Wednesday, October 12, 2016

The Alt-Right Was Conjured Out of Pearl Clutching and Media Attention

They say that its power comes from its name. That it can only exist so long as it’s spoken. And that, voice by voice, it will continue to grow, until it is too large to keep in a box, and then too large to keep in the house, and then too large to keep. A runaway monster, feeding on its own designation.

So begins the horror story that isn’t a story at all—but instead summarizes the rise of the alt-right, a nebulous political movement that simultaneously stands for xenophobic white nationalism and also for antagonizing those who take offense to xenophobic white nationalism.

The emergence of the alt-right isn’t confined to the alt-right itself, however. With each article condemning or attempting to explain the alt-right, with each Twitter exchange and Facebook conversation blasting or laughing at or lauding its behavior, the alt-right monster has grown, its success more a reflection of the reaction it has been able to elicit than the strength of its own participants’ voices. Specifically assessing journalists’ role in perpetuating the alt-right story, Chava Gourarie notes that, the more the movement was reported on, the more reporting journalists were required to do; to speak of the alt-right is to make it so they can’t not be discussed.

It’s not difficult to see why people would be concerned. The alt-right embodies everything that goes bump on the internet in 2016. Not only do its members condemn—even actively antagonize—progressive calls for social justice, they do so with a knowing smirk, arguing that that they don’t actually mean the bigoted things they say, they’re just trying to freak out the normies.

Of course, whether extremism is sincere or—as in the case of Pepe, a frog meme conscripted into the alt-right’s cause—presented as some kind of joke, it is still extremism; as my co-author Ryan Milner and I argue of Pepe’s emergent bigotry, that is the message being communicated, and so that is the message, period.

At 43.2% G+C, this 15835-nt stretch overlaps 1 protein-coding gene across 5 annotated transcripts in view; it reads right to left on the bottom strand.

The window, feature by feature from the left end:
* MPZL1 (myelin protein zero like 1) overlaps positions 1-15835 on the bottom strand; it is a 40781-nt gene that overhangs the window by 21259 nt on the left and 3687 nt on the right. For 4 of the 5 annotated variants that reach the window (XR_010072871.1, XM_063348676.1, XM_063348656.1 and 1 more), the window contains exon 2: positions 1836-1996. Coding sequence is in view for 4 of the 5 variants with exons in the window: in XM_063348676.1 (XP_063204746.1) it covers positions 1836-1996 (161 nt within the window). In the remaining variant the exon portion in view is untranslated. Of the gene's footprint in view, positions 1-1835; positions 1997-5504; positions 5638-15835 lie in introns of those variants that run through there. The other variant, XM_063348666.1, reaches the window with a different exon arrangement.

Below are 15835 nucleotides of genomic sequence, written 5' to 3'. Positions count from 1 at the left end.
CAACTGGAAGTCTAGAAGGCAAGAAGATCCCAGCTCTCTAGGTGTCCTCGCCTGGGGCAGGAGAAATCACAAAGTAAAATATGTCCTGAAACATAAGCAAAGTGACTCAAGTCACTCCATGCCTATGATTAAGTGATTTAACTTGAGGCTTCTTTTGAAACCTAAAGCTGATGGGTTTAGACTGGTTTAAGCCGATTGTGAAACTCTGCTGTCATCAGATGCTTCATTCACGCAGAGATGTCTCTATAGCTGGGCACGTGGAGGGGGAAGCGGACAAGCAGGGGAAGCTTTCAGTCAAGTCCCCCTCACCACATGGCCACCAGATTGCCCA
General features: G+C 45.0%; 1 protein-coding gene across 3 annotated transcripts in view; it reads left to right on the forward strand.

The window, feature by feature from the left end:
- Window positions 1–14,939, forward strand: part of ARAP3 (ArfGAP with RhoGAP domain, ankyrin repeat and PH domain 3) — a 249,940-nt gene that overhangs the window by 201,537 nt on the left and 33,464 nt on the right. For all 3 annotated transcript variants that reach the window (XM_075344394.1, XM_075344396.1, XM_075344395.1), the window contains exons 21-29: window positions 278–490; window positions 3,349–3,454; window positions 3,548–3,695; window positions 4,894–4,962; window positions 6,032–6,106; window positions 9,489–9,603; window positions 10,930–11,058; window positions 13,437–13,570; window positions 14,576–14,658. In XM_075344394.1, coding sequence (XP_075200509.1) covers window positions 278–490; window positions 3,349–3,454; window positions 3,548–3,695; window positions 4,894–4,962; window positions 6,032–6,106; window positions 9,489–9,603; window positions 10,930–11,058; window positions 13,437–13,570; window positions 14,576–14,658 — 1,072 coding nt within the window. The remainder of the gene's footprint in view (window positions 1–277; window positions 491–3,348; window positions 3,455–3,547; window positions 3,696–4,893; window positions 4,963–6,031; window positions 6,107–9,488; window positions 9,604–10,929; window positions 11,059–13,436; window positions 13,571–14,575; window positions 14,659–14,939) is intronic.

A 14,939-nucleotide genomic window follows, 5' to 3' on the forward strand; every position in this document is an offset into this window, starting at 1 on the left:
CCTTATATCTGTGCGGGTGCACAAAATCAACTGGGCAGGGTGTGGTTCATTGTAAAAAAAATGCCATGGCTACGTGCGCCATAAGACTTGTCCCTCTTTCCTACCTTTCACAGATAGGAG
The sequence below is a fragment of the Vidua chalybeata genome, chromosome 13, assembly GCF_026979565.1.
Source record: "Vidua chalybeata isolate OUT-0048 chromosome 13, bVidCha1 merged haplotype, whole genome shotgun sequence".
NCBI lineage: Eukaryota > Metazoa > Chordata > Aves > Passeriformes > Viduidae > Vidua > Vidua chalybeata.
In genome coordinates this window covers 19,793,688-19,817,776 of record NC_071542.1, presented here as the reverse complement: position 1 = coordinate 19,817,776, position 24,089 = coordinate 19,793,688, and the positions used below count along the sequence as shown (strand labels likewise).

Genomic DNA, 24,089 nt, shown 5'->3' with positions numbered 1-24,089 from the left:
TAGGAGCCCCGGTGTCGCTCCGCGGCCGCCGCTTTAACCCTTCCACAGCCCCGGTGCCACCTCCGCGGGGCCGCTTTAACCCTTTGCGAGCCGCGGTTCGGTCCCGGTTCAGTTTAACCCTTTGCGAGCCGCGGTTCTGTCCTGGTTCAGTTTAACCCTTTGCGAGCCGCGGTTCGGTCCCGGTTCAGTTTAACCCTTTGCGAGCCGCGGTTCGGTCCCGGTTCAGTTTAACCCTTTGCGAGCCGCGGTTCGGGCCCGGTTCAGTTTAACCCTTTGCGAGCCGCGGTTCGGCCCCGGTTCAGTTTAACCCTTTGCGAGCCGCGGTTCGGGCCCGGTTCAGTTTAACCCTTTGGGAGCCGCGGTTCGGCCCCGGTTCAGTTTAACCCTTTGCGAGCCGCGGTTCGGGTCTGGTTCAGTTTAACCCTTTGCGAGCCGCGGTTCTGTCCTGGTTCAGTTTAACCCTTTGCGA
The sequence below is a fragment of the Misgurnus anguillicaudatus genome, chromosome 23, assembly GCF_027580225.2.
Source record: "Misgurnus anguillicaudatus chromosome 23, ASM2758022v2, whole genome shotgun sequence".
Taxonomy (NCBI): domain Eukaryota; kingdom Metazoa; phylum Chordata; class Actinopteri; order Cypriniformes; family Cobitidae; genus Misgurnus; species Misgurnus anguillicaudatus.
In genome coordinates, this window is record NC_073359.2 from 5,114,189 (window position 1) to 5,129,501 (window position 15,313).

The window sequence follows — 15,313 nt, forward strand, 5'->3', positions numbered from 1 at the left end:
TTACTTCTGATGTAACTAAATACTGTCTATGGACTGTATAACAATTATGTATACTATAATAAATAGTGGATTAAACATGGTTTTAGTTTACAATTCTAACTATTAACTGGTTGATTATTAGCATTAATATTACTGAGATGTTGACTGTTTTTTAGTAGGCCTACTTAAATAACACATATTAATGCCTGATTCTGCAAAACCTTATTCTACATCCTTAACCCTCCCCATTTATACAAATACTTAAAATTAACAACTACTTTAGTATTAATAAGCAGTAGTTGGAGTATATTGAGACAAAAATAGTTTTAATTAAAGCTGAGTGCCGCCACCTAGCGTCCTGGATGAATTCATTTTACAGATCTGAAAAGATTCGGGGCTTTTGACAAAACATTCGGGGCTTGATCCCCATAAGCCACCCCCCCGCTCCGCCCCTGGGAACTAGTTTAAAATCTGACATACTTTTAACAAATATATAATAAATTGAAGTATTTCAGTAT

And Pepe is just a drop in the bucket. Regardless of motivations, regardless of sincerity, the alt-right’s white supremacist cheerleading has emerged as a key factor in the presidential election. Two events in particular have ensured this ascendency.

The first was the alt-right’s racist harassment and subsequent hacking of Leslie Jones, a story Aja Romano describes as a “flashpoint of the alt-right’s escalating culture war.” One that also served as a flashpoint of the coverage the group would enjoy all summer, which journalists often, and not incorrectly, connected back to the election.

The second catalyst followed Hillary Clinton’s highly-publicized “alt-right speech” linking the group’s “God Emperor Trump” to white supremacy. Clinton’s speech was savvy in that it called Trump out for fanning the flames of bigotry, if not being an outright bigot himself. But it also provided the alt-right, and white nationalism more broadly, the largest platform it had ever enjoyed. The alt-right was, of course, “thrilled” with this attention, as their monster grew ever larger and more unwieldy.

The alt-right isn’t alone in this narrative. The loose hacking and trolling collective Anonymous emerged in a similar fashion. Given the amount of time that has passed since Anonymous first bubbled out of 4chan’s cauldron, I must specify: here I am referring specifically to Anonymous circa 2007-2010, a self-styled (and highly winking) “internet hate machine” interchangeable with 4chan’s /b/ board and synonymous with subcultural trolling. This is the Anonymous I explore in my first book, which I describe as existing in a “cybernetic feedback loop” with sensationalist corporate media. Anonymous would not have risen to such prominence, I argue, without sensationalist media—and Fox News in particular, as this infamous 2007 news clip attests—to simultaneously toot and condemn Anonymous’ horn. Their condemnation, of course, ultimately functioning as both advertisement and recruitment tool.

The connection between Anonymous and the alt-right doesn’t end there. As early as 2015, Jacob Siegal was noting the similarities between Anonymous and what would soon become known as the alt-right (at that point, the alt-right had yet to coalesce, though wisps of its eventual form permeate Siegal’s article).

It is impossible to know how many (if any) original Anons were swept into the alt-right fold. What is clear is that the alt-right pulls many of its in-jokes from 4chan’s persistently strong gravitational pull, for example the aforementioned Pepe. And many of the behaviors heralded by the alt-right—for example gaming post-debate polls or “shitposting” forums with racist pro-Trump memes—echo longstanding subcultural trolling tactics, like when trolling participants gamed the Time 100 list to favor 4chan founder Christopher “moot” Poole and cluttered more forums with more bigoted expression than can possibly be quantified.

The rhetorical and behavioral overlaps between early Anonymous and the alt-right help place both groups in context. But these nebulous collectives are most significantly linked through the conjuring process. In each case, previously insular communities were transformed into forces to be reckoned with. Into monsters, all through the repeated chanting of their name.

by Whitney Phillips, Motherboard |  Read more:
Image: uncredited